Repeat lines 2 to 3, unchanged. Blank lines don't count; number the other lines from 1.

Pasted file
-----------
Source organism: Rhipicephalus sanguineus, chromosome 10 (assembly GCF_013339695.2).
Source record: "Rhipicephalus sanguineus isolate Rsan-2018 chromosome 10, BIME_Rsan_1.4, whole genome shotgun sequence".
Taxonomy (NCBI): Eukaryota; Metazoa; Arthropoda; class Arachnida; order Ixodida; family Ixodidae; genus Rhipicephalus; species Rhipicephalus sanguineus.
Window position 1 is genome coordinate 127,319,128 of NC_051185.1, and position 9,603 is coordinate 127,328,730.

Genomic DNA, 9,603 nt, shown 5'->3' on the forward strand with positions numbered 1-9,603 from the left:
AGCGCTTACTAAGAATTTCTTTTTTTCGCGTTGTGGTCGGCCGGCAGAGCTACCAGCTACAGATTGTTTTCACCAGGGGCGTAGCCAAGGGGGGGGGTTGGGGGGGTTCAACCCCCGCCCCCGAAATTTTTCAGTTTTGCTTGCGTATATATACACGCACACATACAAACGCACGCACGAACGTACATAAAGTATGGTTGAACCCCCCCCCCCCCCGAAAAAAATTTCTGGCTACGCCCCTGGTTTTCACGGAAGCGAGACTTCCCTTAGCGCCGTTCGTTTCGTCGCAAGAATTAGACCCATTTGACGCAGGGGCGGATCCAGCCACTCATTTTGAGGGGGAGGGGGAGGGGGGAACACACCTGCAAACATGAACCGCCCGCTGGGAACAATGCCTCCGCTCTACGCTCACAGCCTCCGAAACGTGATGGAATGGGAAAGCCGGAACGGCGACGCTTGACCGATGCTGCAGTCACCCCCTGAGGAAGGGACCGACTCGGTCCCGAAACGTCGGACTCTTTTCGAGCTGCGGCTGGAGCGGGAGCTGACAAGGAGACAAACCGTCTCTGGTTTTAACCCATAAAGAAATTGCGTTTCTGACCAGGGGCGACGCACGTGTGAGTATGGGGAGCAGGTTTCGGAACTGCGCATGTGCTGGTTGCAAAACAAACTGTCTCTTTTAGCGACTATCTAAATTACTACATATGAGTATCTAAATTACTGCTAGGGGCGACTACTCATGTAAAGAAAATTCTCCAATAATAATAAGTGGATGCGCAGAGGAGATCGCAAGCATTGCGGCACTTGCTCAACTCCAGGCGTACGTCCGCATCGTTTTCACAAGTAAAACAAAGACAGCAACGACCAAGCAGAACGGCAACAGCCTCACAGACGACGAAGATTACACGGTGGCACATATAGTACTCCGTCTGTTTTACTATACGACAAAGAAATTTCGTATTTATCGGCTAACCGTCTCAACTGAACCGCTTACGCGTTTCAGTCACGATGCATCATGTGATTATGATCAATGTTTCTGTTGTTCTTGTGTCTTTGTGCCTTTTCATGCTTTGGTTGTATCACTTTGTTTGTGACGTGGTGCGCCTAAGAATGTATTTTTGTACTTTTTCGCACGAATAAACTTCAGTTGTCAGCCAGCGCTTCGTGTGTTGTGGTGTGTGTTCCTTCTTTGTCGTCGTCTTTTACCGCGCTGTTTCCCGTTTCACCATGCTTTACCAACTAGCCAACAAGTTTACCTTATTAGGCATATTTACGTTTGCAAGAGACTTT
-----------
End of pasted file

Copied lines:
Source record: "Rhipicephalus sanguineus isolate Rsan-2018 chromosome 10, BIME_Rsan_1.4, whole genome shotgun sequence".
Taxonomy (NCBI): Eukaryota; Metazoa; Arthropoda; class Arachnida; order Ixodida; family Ixodidae; genus Rhipicephalus; species Rhipicephalus sanguineus.